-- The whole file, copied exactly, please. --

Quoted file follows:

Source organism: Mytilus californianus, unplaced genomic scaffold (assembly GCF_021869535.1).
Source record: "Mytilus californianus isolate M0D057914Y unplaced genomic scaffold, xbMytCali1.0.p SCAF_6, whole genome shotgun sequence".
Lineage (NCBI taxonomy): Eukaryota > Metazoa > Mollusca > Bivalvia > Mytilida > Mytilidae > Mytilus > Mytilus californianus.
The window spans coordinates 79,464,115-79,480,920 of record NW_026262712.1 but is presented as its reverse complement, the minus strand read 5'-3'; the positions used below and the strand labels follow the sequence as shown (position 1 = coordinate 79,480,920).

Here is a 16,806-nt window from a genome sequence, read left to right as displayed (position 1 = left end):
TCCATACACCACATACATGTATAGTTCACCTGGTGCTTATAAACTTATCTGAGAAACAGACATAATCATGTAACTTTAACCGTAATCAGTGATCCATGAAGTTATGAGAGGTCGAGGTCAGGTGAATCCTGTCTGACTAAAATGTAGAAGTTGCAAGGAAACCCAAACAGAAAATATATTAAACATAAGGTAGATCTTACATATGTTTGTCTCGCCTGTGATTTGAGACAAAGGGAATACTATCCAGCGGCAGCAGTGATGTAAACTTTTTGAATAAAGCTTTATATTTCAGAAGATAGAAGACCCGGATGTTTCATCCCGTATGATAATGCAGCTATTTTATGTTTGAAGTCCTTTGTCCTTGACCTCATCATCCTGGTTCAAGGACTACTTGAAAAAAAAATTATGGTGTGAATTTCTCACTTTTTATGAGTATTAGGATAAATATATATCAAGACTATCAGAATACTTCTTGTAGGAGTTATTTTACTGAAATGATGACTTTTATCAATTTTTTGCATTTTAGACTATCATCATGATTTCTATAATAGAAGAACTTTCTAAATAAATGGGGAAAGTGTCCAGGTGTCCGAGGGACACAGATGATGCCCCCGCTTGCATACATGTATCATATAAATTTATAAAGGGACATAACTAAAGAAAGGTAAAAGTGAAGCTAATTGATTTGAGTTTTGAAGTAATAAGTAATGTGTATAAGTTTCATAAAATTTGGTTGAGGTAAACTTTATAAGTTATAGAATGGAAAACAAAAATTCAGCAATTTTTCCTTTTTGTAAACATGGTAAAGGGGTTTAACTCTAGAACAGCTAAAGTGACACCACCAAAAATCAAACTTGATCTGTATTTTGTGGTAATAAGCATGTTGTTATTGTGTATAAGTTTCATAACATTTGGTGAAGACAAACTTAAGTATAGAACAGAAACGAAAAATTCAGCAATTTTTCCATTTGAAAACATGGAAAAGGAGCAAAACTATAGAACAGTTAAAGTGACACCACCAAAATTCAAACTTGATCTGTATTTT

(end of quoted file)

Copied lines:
Source organism: Mytilus californianus, unplaced genomic scaffold (assembly GCF_021869535.1).
Source record: "Mytilus californianus isolate M0D057914Y unplaced genomic scaffold, xbMytCali1.0.p SCAF_6, whole genome shotgun sequence".
Lineage (NCBI taxonomy): Eukaryota > Metazoa > Mollusca > Bivalvia > Mytilida > Mytilidae > Mytilus > Mytilus californianus.
The window spans coordinates 79,464,115-79,480,920 of record NW_026262712.1 but is presented as its reverse complement, the minus strand read 5'-3'; the positions used below and the strand labels follow the sequence as shown (position 1 = coordinate 79,480,920).

Here is a 16,806-nt window from a genome sequence, read left to right as displayed (position 1 = left end):
TCCATACACCACATACATGTATAGTTCACCTGGTGCTTATAAACTTATCTGAGAAACAGACATAATCATGTAACTTTAACCGTAATCAGTGATCCATGAAGTTATGAGAGGTCGAGGTCAGGTGAATCCTGTCTGACTAAAATGTAGAAGTTGCAAGGAAACCCAAACAGAAAATATATTAAACATAAGGTAGATCTTACATATGTTTGTCTCGCCTGTGATTTGAGACAAAGGGAATACTATCCAGCGGCAGCAGTGATGTAAACTTTTTGAATAAAGCTTTATATTTCAGAAGATAGAAGACCCGGATGTTTCATCCCGTATGATAATGCAGCTATTTTATGTTTGAAGTCCTTTGTCCTTGACCTCATCATCCTGGTTCAAGGACTACTTGAAAAAAAAATTATGGTGTGAATTTCTCACTTTTTATGAGTATTAGGATAAATATATATCAAGACTATCAGAATACTTCTTGTAGGAGTTATTTTACTGAAATGATGACTTTTATCAATTTTTTGCATTTTAGACTATCATCATGATTTCTATAATAGAAGAACTTTCTAAATAAATGGGGAAAGTGTCCAGGTGTCCGAGGGACACAGATGATGCCCCCGCTTGCATACATGTATCATATAAATTTATAAAGGGACATAACTAAAGAAAGGTAAAAGTGAAGCTAATTGATTTGAGTTTTGAAGTAATAAGTAATGTGTATAAGTTTCATAAAATTTGGTTGAGGTAAACTTTATAAGTTATAGAATGGAAAACAAAAATTCAGCAATTTTTCCTTTTTGTAAACATGGTAAAGGGGTTTAACTCTAGAACAGCTAAAGTGACACCACCAAAAATCAAACTTGATCTGTATTTTGTGGTAATAAGCATGTTGTTATTGTGTATAAGTTTCATAACATTTGGTGAAGACAAACTTAAGTATAGAACAGAAACGAAAAATTCAGCAATTTTTCCATTTGAAAACATGGAAAAGGAGCAAAACTATAGAACAGTTAAAGTGACACCACCAAAATTCAAACTTGATCTGTATTTT